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Crude prices will rise, said Ali Al Naimi, Saudi Oil Minister and added that market forces and cooperation among producing nations will lead in time to renewed stability.
"I am optimistic about the future, the return of stability to global oil markets, improvement of prices and the cooperation among the major producing countries," Al Naimi said during a meeting with Mexican President Enrique Pena Nieto, who arrived Saturday night in Saudi Arabia.
"Market forces as well as the cooperation among producing nations always lead to the restoration of stability. This, however, takes some time."
Al Naimi declined to comment when asked how the removal of economic sanctions against Iran might affect crude prices. Iran, freed of curbs on its oil exports, plans to boost shipments by 1 million barrels a day this year.
Led by Saudi Arabia, the Organisation of Petroleum Exporting Countries, which supplies about 40 per cent of the world’s oil, abandoned limits on output on December 4 amid efforts to squeeze higher-cost producers such as Russia and US shale drillers out of the market. The decision contributed to a global glut and led to a further drop in prices. Saudi Arabia produced 10.25 million barrels a day in December, up 750,000 barrels a day from the end of last year, according to data compiled by Bloomberg.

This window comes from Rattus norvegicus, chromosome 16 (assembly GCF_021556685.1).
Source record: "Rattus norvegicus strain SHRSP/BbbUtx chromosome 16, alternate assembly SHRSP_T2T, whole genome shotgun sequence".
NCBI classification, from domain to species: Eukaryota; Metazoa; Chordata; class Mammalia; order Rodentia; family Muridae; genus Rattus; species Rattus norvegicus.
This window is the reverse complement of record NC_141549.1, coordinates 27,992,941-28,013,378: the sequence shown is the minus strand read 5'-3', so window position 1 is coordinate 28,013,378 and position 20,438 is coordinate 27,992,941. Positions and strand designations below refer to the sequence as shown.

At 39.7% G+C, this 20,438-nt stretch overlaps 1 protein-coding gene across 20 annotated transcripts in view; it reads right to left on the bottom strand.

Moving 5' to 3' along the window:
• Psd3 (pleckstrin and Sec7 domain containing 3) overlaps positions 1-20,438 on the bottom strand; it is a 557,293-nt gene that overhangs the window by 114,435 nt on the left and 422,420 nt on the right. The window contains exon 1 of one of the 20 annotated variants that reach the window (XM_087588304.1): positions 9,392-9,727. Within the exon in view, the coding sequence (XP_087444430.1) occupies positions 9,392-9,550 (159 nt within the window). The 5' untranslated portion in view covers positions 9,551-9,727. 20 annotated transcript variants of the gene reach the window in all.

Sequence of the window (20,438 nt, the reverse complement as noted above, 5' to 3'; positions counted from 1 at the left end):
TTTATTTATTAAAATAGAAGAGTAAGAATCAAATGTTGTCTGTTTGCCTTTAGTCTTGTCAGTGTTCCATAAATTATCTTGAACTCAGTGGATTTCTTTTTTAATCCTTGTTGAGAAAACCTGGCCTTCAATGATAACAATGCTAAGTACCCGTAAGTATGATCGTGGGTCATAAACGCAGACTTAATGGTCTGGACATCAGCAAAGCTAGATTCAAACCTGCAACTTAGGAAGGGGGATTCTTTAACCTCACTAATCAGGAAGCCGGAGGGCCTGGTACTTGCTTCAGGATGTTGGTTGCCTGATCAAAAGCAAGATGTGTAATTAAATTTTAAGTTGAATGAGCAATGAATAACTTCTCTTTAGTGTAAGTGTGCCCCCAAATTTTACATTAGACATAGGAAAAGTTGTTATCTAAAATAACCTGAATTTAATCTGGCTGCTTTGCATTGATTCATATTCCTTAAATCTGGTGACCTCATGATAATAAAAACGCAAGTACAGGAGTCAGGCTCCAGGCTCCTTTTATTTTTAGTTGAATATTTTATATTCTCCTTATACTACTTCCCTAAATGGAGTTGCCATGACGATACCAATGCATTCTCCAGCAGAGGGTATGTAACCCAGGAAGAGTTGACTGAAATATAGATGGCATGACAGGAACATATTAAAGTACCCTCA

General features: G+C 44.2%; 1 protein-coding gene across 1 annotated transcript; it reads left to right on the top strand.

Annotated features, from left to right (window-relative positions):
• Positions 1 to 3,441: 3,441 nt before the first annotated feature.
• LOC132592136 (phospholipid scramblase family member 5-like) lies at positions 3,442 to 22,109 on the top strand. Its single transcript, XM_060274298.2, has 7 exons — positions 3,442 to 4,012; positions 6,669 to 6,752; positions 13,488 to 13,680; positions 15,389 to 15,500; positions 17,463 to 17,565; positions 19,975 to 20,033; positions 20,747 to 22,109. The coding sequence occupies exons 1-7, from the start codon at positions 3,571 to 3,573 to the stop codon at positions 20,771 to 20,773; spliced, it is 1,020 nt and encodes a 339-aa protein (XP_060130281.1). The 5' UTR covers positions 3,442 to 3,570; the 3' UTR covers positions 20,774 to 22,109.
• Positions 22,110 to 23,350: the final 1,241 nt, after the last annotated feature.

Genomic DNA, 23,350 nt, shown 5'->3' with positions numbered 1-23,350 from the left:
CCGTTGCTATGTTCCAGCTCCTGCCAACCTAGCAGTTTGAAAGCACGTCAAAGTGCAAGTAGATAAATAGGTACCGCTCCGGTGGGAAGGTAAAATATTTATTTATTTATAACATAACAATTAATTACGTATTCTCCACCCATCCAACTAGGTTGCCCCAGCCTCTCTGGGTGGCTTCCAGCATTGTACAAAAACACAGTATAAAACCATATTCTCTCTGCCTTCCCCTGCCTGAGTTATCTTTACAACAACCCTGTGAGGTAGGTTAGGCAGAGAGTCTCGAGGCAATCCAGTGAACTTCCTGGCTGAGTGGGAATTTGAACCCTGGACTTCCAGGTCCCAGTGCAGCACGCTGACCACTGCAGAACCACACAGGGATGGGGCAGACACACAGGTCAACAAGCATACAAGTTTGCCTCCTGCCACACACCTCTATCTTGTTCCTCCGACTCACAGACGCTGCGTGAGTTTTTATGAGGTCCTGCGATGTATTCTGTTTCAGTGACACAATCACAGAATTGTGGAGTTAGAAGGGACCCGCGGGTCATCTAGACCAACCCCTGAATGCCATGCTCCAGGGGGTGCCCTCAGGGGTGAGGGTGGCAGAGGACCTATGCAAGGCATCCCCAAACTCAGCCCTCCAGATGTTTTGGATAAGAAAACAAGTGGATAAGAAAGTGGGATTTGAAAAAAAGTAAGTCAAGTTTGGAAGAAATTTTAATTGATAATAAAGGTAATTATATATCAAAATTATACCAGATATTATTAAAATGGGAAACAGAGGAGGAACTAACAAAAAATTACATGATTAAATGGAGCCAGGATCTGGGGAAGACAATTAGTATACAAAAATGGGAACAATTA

Brent crude dropped $1.94, or 6.3 per cent, to $28.94 a barrel on the London-based ICE Futures Europe exchange on Friday. The benchmark grade has dropped 22 per cent this year after tumbling 35 per cent in 2015.
Saudi Arabia, the world’s biggest crude exporter, together with non-Opec producer Mexico have "an especially important role to play," Al Naimi said Sunday in Riyadh at an event with the Mexican president and energy minister. When oil prices plummeted in 1998, Mexico cooperated with the Saudis and other suppliers to restore market stability and boost prices, he said.
"Mexico and the kingdom have an especially important role to play in achieving this objective, in the past, at the present, and in the future," Al Naimi said.
Saudi Arabia will sign an agreement on Sunday to cooperate with Mexico in the oil industry, with provisions for exchanging experts, setting up joint ventures and encouraging mutual investments, he said.
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